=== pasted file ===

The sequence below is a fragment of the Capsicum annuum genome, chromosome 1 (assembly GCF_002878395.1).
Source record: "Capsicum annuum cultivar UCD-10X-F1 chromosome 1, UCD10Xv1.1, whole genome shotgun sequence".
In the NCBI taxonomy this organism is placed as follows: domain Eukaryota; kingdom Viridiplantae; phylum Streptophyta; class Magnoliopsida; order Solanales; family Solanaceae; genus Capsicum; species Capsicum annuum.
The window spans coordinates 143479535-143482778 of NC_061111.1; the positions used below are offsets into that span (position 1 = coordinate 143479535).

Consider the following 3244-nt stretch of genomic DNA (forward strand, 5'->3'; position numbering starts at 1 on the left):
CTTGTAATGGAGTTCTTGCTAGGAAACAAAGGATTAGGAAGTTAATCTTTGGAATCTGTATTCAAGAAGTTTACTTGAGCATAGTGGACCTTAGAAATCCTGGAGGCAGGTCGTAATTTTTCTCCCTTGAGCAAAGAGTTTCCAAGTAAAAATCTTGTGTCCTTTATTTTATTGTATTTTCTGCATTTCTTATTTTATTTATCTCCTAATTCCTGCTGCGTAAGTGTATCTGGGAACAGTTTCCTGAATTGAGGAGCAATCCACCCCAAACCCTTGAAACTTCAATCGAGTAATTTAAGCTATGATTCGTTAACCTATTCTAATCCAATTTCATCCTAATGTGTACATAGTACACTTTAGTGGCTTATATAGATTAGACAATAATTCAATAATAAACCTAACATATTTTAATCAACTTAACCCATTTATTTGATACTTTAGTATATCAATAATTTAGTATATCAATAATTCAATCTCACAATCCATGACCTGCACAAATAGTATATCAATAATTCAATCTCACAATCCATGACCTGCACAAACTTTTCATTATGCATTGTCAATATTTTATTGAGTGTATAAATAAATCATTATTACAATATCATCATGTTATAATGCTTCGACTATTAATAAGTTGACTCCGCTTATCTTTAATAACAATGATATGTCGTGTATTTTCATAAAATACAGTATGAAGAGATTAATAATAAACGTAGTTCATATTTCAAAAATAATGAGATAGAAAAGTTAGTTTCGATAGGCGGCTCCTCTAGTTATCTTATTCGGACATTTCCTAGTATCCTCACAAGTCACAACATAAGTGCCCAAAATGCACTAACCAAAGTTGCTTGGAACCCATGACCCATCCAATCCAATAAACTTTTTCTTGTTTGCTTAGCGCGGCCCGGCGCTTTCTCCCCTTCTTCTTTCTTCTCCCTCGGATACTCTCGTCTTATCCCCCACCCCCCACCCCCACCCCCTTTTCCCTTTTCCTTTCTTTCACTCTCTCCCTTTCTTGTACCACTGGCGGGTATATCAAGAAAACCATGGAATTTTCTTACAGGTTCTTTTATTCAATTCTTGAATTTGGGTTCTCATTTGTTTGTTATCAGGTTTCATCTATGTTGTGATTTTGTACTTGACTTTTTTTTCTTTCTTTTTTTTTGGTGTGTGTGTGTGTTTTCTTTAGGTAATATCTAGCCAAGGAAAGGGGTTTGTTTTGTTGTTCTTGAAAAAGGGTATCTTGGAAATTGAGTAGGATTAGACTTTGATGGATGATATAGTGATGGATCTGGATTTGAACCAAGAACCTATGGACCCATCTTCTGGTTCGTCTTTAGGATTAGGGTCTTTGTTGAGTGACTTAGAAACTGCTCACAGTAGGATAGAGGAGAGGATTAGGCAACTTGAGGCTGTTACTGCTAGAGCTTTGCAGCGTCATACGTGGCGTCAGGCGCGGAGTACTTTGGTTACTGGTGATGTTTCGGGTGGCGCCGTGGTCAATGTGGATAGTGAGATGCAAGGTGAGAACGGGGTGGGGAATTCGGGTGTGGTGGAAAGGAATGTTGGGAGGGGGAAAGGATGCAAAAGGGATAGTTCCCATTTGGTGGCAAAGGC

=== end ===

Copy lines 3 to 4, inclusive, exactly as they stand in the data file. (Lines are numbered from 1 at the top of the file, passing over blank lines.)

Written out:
In the NCBI taxonomy this organism is placed as follows: domain Eukaryota; kingdom Viridiplantae; phylum Streptophyta; class Magnoliopsida; order Solanales; family Solanaceae; genus Capsicum; species Capsicum annuum.
The window spans coordinates 143479535-143482778 of NC_061111.1; the positions used below are offsets into that span (position 1 = coordinate 143479535).